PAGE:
Medicare’s Bundled Payments for Care Improvement initiative maintained quality of care for vulnerable patients

Date Posted :  April 19, 2019


The Bundled Payments for Care Improvement (BPCI) initiative was intended to incentivize the coordination of services to reduce Medicare payments while improving or maintaining the quality of care. 

Four models were established to test whether linking payments for an episode of care could achieve this.

A team of researchers, including Grecia Marrufo, Jaclyn Marshall, Laura Dummit, Syvart Dennen and Gina Gerding of The Lewin Group, analyzed changes in emergency department visits, unplanned hospital readmissions and all-cause mortality within 90 days of hospital discharge among vulnerable Medicare beneficiaries. 

Beneficiaries included those with one or more of three vulnerable characteristics — dementia, dual eligibility for Medicare and Medicaid, and recent institutional care.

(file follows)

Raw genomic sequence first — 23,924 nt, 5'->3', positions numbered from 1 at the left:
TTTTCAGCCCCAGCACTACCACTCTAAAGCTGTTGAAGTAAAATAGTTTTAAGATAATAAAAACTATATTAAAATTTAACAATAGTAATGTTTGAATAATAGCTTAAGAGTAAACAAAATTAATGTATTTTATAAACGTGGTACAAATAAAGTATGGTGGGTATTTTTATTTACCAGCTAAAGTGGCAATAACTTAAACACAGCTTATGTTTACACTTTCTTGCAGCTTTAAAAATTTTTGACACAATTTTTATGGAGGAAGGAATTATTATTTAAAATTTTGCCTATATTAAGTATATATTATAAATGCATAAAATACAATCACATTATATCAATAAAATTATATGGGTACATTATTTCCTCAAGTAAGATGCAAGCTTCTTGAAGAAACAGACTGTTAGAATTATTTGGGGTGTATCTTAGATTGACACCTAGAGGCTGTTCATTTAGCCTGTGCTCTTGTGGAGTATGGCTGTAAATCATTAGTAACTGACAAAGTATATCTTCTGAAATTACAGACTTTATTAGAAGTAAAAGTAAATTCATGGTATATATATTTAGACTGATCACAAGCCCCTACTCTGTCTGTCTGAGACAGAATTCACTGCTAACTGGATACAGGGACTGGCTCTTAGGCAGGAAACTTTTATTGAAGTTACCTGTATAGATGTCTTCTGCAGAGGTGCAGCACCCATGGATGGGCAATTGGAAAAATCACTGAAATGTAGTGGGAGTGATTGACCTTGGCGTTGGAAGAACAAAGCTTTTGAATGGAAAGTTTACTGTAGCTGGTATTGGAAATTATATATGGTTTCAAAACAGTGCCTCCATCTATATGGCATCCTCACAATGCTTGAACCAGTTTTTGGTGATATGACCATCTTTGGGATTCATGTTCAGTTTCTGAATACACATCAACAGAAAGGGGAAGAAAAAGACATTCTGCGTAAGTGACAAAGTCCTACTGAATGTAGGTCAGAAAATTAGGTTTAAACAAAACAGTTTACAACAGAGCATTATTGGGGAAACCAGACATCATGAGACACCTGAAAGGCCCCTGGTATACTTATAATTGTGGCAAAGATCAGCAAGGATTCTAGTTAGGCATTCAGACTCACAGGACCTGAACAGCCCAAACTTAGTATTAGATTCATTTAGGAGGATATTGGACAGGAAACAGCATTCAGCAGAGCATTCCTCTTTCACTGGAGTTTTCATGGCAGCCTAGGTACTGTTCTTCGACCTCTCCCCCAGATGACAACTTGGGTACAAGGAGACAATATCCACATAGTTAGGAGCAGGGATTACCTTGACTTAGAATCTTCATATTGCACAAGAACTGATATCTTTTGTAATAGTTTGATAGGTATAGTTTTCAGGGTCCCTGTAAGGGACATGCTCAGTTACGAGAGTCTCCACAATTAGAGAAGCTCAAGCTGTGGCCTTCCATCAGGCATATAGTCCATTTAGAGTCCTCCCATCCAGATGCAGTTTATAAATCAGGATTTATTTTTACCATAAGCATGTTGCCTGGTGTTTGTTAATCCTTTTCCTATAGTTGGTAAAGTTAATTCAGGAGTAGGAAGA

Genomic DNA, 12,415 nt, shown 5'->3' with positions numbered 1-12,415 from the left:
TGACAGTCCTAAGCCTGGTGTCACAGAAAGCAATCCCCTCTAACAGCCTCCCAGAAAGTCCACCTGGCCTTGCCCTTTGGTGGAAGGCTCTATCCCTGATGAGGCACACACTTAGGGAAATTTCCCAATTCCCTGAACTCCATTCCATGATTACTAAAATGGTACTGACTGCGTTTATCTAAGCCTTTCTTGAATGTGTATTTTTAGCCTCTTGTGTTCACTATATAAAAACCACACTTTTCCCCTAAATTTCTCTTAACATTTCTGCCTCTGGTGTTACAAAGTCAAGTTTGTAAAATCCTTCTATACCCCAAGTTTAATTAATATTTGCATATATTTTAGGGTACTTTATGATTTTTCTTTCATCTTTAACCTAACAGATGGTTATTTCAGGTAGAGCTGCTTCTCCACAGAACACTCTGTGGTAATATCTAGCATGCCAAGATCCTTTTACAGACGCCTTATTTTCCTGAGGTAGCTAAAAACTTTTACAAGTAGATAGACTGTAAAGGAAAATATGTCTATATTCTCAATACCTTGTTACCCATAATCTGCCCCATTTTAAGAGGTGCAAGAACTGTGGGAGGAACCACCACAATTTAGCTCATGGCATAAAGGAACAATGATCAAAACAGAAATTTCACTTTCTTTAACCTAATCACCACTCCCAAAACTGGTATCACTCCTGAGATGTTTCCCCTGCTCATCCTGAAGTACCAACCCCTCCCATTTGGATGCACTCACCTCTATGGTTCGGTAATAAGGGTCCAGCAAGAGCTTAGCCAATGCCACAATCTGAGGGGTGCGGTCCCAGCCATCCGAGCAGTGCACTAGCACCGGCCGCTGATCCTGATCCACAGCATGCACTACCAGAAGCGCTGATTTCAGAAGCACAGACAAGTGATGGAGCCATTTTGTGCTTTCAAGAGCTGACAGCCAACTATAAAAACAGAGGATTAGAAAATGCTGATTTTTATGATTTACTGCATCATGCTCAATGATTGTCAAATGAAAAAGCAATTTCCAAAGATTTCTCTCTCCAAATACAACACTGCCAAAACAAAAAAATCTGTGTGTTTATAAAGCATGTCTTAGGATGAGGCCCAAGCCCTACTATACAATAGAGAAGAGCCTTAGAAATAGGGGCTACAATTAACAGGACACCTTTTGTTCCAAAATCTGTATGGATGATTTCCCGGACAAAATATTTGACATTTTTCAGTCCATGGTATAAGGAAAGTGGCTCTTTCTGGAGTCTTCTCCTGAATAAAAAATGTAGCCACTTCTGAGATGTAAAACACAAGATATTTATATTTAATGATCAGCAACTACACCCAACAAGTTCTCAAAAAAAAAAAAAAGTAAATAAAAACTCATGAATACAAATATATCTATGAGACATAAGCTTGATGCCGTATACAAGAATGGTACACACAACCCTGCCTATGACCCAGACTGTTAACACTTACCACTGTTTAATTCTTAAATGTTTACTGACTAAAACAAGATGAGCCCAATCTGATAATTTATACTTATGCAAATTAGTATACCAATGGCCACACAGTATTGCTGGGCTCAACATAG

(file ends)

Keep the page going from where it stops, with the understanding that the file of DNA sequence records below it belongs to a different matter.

A total of 105,458 beneficiary episodes between October 2013 and December 2016 were analyzed. The results for 12 types of medical and surgical BPCI episodes were evaluated relative to results in matched comparison groups.

Findings suggest that BPCI model 2, the largest model, did not adversely affect quality of care for beneficiaries with vulnerabilities.

While this conclusion doesn’t discourage the further development of bundled payment models, policy makers should support ongoing research to ensure that vulnerable populations are not adversely affected by these approaches.

The full text article is available on the Health Affairs website.

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